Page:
In deep sub-100nm technologies, the exponential increase of static leakage current pose serious design challenges as we try to build efficient low power systems with faster memory cores. Consequently, it is imperative to design systems that adopt leakage control techniques during both standby and active mode. In the recent past, the size of memory cores also has been increasing at a very rapid pace to cope with the demands of high computing processors. Such large memory cores will lead to significant leakage power dissipation, as most of the devices will be in a dormant or standby mode. This study addresses the static current dissipation problem in an SRAM memory core, by implementing a combinatorial approach to reduce leakage current. In this approach we have combined multiple-Vth devices, high-oxide thickness devices and dynamic Vth techniques to reduce both subthreshold and gate-oxide leakage current. There is a ~60% savings in the total static current dissipated as compared to a conventional SRAM cell.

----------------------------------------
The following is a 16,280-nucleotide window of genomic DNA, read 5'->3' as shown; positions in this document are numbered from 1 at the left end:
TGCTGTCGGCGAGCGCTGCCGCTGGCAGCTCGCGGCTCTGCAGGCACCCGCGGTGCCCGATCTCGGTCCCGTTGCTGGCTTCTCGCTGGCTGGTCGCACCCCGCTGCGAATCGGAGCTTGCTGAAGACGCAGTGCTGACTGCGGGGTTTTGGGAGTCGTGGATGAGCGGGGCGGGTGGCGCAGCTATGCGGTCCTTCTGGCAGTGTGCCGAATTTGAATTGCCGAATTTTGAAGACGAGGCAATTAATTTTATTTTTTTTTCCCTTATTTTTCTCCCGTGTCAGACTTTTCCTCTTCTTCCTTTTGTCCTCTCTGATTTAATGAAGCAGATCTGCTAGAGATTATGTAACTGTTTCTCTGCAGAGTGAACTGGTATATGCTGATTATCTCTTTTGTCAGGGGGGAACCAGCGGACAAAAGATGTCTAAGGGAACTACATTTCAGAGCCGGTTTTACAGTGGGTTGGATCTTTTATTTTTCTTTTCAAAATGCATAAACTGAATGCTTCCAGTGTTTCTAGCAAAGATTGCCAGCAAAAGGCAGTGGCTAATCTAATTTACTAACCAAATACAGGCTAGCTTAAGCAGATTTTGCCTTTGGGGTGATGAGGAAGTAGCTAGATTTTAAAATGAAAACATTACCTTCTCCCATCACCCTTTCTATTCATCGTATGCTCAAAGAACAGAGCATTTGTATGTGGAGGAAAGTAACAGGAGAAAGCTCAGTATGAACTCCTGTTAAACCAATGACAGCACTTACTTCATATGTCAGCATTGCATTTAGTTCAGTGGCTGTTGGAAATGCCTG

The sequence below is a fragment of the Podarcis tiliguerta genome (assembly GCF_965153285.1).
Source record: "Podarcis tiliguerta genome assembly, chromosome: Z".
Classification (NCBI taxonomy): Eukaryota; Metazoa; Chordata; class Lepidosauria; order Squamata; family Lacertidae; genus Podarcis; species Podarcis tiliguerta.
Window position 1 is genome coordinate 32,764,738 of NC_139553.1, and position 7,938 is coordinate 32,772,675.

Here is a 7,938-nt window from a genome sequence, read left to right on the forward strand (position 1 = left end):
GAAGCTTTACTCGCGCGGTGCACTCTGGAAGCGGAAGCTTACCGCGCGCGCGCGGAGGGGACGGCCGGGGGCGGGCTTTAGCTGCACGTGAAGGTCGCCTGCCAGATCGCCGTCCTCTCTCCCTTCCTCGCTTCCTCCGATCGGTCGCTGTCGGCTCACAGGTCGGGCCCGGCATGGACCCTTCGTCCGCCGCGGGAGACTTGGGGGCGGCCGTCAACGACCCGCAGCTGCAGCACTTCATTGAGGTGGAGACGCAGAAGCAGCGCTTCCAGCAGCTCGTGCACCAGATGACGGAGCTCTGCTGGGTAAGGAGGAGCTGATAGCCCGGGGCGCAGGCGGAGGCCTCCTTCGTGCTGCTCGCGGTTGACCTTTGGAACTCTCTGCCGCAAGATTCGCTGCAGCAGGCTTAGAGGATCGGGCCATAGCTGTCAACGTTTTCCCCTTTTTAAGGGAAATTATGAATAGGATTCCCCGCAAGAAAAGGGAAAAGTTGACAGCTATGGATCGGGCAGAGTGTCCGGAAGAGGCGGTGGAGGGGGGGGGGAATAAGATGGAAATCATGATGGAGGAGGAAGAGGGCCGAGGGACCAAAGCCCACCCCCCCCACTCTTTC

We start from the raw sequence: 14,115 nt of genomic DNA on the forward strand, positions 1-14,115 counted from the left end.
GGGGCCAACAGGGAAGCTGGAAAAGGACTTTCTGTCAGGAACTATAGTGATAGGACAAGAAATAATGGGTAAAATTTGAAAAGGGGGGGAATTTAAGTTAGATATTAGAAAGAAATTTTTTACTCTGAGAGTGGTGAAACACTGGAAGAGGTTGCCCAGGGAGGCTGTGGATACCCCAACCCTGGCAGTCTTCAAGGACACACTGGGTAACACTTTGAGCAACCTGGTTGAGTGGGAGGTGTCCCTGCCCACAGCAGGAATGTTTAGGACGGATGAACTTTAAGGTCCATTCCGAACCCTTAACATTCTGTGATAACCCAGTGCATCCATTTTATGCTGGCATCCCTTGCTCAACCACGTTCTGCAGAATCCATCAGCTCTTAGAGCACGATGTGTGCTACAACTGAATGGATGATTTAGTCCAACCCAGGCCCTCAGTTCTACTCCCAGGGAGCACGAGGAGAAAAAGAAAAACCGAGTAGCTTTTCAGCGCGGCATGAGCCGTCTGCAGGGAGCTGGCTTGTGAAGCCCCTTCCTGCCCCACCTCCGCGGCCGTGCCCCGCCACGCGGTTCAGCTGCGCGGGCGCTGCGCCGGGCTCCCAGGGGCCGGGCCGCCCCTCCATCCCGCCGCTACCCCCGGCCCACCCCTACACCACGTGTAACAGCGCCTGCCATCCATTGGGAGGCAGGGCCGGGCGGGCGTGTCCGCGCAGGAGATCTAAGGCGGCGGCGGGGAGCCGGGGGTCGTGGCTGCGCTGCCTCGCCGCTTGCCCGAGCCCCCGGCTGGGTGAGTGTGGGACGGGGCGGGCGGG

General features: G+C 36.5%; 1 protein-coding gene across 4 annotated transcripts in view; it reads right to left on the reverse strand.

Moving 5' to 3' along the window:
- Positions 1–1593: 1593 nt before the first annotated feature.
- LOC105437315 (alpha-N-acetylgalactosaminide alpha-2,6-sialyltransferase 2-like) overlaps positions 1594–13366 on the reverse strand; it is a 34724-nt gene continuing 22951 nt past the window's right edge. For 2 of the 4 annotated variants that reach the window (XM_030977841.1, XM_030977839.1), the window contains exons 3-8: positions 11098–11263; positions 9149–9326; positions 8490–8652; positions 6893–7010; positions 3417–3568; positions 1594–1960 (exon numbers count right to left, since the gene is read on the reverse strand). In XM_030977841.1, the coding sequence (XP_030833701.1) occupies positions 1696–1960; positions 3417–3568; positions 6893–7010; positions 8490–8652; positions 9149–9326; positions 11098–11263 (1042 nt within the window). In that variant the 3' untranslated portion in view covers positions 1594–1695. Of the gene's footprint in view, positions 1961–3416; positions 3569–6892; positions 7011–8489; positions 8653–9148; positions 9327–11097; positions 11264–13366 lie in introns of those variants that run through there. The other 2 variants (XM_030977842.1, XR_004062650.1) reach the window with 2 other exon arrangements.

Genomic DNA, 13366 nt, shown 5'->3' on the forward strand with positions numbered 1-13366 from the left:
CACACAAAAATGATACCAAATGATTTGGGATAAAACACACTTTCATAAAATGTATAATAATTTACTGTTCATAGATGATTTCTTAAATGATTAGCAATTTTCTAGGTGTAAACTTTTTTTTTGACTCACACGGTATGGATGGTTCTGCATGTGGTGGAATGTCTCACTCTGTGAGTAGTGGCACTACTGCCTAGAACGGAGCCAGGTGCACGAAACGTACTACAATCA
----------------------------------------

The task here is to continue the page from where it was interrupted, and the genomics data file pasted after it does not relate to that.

Date of creation, presentation, or exhibit



Proceedings of the IEEE Midwest Symposium on Circuits and Systems, Cincinnati, Ohio, August 2005 Note: imported from RIT’s Digital Media Library running on DSpace to RIT Scholar Works in February 2014.

Document Type

Conference Proceeding

Department, Program, or Center

Computer Engineering (KGCOE)


RIT – Main Campus